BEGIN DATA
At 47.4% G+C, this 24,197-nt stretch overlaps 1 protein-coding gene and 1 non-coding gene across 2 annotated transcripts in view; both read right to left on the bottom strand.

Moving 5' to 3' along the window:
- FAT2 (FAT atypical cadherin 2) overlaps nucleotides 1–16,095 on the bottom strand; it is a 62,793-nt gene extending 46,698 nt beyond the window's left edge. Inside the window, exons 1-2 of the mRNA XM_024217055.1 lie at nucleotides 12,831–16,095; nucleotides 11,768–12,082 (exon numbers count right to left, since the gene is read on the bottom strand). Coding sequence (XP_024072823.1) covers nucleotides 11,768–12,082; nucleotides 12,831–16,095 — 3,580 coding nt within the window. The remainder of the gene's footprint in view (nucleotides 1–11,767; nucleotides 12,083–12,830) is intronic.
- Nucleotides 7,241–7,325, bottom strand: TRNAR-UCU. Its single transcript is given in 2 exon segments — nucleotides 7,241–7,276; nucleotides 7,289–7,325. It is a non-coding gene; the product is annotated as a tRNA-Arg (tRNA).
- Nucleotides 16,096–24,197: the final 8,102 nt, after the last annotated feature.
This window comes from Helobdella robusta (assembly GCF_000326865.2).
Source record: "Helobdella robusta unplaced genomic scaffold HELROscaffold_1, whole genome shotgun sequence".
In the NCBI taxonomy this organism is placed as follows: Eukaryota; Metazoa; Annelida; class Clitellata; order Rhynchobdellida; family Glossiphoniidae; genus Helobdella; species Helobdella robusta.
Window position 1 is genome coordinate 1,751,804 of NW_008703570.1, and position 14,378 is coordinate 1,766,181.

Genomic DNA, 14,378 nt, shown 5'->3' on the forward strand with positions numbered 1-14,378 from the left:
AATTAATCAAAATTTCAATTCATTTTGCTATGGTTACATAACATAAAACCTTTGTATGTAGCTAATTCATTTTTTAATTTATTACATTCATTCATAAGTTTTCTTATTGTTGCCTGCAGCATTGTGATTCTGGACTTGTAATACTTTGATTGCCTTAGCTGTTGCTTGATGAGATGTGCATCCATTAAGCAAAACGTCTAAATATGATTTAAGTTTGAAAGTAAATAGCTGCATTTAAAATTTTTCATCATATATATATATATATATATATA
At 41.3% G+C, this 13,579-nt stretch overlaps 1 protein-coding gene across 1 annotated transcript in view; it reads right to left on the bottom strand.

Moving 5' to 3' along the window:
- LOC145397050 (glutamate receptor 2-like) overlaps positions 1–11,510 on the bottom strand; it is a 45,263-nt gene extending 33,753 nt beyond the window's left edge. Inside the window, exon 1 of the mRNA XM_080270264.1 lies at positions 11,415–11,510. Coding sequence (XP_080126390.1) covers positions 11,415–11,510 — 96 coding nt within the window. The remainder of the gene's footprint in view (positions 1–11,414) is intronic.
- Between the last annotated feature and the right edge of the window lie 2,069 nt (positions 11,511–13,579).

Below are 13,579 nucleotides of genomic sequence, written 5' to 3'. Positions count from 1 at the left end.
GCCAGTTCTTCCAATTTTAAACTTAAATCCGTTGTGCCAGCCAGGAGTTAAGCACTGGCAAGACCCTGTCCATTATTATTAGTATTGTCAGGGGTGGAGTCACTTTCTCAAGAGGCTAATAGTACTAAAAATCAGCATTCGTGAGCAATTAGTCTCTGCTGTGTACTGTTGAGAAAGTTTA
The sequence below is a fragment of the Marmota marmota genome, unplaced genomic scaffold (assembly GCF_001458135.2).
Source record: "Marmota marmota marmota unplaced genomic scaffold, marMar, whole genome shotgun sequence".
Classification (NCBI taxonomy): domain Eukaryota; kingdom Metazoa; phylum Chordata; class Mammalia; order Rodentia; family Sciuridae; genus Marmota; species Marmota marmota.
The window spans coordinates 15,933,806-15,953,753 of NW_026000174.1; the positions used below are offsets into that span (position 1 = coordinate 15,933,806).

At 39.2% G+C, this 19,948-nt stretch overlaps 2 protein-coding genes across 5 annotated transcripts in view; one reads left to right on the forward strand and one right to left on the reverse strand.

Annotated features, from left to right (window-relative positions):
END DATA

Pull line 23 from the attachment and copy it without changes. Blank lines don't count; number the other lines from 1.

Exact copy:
Annotated features, from left to right (window-relative positions):